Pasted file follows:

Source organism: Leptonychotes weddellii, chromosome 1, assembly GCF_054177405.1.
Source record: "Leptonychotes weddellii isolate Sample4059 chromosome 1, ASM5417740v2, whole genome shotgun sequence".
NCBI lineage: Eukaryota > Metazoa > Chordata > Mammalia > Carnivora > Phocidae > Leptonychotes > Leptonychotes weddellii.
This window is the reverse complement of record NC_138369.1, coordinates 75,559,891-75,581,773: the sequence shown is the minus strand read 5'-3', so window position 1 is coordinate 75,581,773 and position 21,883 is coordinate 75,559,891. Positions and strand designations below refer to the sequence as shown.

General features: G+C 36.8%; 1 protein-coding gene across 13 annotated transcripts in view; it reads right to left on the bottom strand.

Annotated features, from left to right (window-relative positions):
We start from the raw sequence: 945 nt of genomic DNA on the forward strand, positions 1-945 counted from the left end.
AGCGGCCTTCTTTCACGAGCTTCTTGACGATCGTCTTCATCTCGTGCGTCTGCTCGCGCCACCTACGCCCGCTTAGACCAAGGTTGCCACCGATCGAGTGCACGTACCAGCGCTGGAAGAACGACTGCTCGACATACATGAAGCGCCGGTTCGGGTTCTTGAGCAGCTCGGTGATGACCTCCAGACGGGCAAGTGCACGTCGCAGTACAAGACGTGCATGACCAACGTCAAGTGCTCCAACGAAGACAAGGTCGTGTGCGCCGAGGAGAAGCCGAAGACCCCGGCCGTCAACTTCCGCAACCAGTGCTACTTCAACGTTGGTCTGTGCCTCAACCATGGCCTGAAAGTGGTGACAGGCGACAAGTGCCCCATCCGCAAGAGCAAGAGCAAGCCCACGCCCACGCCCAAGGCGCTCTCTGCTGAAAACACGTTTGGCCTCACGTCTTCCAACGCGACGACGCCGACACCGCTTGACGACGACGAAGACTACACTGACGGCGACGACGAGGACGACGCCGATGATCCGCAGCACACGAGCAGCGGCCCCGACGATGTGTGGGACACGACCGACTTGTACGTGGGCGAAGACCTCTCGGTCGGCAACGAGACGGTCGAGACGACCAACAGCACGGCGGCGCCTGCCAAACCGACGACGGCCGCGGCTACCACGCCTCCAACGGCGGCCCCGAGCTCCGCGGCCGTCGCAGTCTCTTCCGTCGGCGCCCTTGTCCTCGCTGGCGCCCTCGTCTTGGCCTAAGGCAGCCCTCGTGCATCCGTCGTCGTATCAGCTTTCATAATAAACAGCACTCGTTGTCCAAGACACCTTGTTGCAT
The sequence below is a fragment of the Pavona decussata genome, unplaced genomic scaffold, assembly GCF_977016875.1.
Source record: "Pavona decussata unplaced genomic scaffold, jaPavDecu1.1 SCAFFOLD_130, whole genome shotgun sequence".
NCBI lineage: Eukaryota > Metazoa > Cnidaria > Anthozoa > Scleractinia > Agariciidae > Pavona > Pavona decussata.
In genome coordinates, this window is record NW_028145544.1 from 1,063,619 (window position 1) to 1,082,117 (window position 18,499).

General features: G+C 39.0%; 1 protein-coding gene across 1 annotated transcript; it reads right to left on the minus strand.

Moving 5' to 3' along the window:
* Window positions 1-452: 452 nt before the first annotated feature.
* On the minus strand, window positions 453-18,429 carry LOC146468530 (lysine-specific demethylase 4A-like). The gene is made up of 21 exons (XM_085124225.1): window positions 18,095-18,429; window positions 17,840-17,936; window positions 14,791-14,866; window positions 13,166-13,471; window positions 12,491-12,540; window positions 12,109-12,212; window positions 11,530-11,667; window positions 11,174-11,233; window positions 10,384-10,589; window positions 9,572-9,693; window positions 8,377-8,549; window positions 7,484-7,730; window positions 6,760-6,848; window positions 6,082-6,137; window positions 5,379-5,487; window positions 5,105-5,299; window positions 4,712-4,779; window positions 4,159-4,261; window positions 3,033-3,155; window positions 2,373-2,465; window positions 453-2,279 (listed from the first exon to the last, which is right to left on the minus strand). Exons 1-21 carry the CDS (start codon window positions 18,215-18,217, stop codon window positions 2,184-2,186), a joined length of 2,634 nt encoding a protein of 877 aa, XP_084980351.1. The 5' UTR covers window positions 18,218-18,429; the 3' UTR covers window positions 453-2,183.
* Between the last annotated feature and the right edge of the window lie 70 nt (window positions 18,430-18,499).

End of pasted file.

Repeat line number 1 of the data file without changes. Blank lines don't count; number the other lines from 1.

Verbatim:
Source organism: Leptonychotes weddellii, chromosome 1, assembly GCF_054177405.1.